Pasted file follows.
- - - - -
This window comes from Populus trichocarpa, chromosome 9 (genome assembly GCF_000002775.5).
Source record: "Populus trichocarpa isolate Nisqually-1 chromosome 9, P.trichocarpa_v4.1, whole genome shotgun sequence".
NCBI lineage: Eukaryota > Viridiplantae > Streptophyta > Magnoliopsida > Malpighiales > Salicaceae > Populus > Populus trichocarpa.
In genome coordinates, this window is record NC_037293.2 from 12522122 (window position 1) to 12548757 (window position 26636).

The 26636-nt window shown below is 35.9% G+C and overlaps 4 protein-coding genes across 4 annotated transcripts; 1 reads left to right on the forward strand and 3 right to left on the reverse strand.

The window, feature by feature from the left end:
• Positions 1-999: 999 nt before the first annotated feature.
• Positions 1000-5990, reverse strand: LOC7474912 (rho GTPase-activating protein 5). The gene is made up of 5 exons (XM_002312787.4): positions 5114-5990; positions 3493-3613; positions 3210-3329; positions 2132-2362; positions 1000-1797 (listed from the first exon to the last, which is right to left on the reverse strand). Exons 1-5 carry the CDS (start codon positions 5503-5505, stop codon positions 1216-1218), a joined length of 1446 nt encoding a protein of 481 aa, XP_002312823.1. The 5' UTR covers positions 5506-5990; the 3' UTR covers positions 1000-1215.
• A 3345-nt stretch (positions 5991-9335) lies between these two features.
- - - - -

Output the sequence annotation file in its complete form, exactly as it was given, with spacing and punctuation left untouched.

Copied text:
This window comes from Populus trichocarpa, chromosome 9 (genome assembly GCF_000002775.5).
Source record: "Populus trichocarpa isolate Nisqually-1 chromosome 9, P.trichocarpa_v4.1, whole genome shotgun sequence".
NCBI lineage: Eukaryota > Viridiplantae > Streptophyta > Magnoliopsida > Malpighiales > Salicaceae > Populus > Populus trichocarpa.
In genome coordinates, this window is record NC_037293.2 from 12522122 (window position 1) to 12548757 (window position 26636).

The 26636-nt window shown below is 35.9% G+C and overlaps 4 protein-coding genes across 4 annotated transcripts; 1 reads left to right on the forward strand and 3 right to left on the reverse strand.

The window, feature by feature from the left end:
• Positions 1-999: 999 nt before the first annotated feature.
• Positions 1000-5990, reverse strand: LOC7474912 (rho GTPase-activating protein 5). The gene is made up of 5 exons (XM_002312787.4): positions 5114-5990; positions 3493-3613; positions 3210-3329; positions 2132-2362; positions 1000-1797 (listed from the first exon to the last, which is right to left on the reverse strand). Exons 1-5 carry the CDS (start codon positions 5503-5505, stop codon positions 1216-1218), a joined length of 1446 nt encoding a protein of 481 aa, XP_002312823.1. The 5' UTR covers positions 5506-5990; the 3' UTR covers positions 1000-1215.
• A 3345-nt stretch (positions 5991-9335) lies between these two features.